Especially if you offer goods from many different manufacturers in your store, it would be a huge effort to check whether the manufacturer offers a guarantee for each individual item - often you don't even know about it. And then you would also have to prepare the information required above for these items and place it on your homepage and update it regularly. For many online retailers, this is a reason to simply forget about the warranty.

However, this is not a good idea. As an online retailer, you are obliged to inform your buyers about the existence of a guarantee before they conclude the contract - regardless of the information mentioned above. Online retailers who offer guarantees or sell the products of others who offer guarantees themselves are therefore living dangerously: if they comply with the law, the effort involved is enormous. If they ignore them, they could receive a warning letter. But is that fair? Whether it really can be was unclear for a long time.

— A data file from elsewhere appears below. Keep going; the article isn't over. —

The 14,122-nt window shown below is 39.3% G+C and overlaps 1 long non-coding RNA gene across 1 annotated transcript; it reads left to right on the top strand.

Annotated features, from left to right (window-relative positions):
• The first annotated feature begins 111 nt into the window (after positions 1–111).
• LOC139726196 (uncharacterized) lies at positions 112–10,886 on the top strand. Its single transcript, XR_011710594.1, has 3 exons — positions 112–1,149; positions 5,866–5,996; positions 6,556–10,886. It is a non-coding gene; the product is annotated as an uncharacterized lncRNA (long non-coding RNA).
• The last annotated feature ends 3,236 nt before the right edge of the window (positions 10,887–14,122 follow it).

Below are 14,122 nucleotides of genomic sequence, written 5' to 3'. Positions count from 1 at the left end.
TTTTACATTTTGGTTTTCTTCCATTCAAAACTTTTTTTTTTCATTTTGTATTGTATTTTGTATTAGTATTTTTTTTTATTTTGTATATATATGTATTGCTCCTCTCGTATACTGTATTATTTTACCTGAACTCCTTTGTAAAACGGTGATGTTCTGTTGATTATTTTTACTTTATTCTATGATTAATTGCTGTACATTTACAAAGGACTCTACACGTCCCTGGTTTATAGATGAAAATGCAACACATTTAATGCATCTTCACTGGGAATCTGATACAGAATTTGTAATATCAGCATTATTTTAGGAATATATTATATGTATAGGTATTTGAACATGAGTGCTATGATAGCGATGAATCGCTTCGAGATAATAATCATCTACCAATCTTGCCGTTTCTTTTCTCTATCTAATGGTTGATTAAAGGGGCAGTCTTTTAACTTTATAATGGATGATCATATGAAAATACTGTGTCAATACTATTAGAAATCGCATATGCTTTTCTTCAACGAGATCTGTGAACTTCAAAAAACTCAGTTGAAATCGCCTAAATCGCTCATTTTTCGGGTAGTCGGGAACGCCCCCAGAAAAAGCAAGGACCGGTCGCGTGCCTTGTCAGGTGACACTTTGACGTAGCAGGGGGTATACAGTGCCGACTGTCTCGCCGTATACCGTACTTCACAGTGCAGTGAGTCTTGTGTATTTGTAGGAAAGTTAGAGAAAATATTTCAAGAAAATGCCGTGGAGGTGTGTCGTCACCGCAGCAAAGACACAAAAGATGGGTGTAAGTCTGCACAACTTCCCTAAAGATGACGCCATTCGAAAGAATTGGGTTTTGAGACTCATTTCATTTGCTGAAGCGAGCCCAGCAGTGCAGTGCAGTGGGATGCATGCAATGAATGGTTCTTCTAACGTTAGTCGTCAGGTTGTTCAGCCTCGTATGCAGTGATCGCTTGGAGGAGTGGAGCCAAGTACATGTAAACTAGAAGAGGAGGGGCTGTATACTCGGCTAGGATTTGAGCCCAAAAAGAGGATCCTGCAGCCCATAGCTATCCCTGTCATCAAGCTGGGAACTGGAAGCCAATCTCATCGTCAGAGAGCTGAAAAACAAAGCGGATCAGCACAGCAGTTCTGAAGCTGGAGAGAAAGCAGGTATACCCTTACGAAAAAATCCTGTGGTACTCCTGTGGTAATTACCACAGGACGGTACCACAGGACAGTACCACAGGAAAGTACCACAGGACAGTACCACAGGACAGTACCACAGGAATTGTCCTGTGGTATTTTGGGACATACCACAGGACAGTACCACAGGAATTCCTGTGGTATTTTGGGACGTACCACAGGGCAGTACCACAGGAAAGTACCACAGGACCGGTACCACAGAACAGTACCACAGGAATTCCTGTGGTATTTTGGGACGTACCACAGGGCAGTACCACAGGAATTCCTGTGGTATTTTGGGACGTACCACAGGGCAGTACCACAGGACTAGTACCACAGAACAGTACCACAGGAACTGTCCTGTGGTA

Online retailers can (partially) breathe a sigh of relief

A recent ruling by the European Court of Justice (ECJ) from 5.5.2022 (Case C-179/21) sheds at least some light on the matter. The case: A retailer sells Victorinox pocket knives via Amazon. The manufacturer Victorinox grants a manufacturer's guarantee on the knives. The Amazon retailer does not mention this guarantee in its offer text, but links to an information sheet from Victorinox under "Further technical information": The guarantee is mentioned there, but not broken down in detail, as required above. A competitor takes legal action against the retailer.

The ECJ has ruled in such a way that some online retailers should be able to breathe a sigh of relief. The key points:

  • In principle, an Amazon retailer does not (always) have to provide information about a manufacturer's warranty. The effort for the retailer would be too high.
  • The situation is different if the consumer needs the information in order to decide whether to conclude the contract with the online retailer.
  • For this, the dealer must have made the guarantee the central or decisive feature of the offer.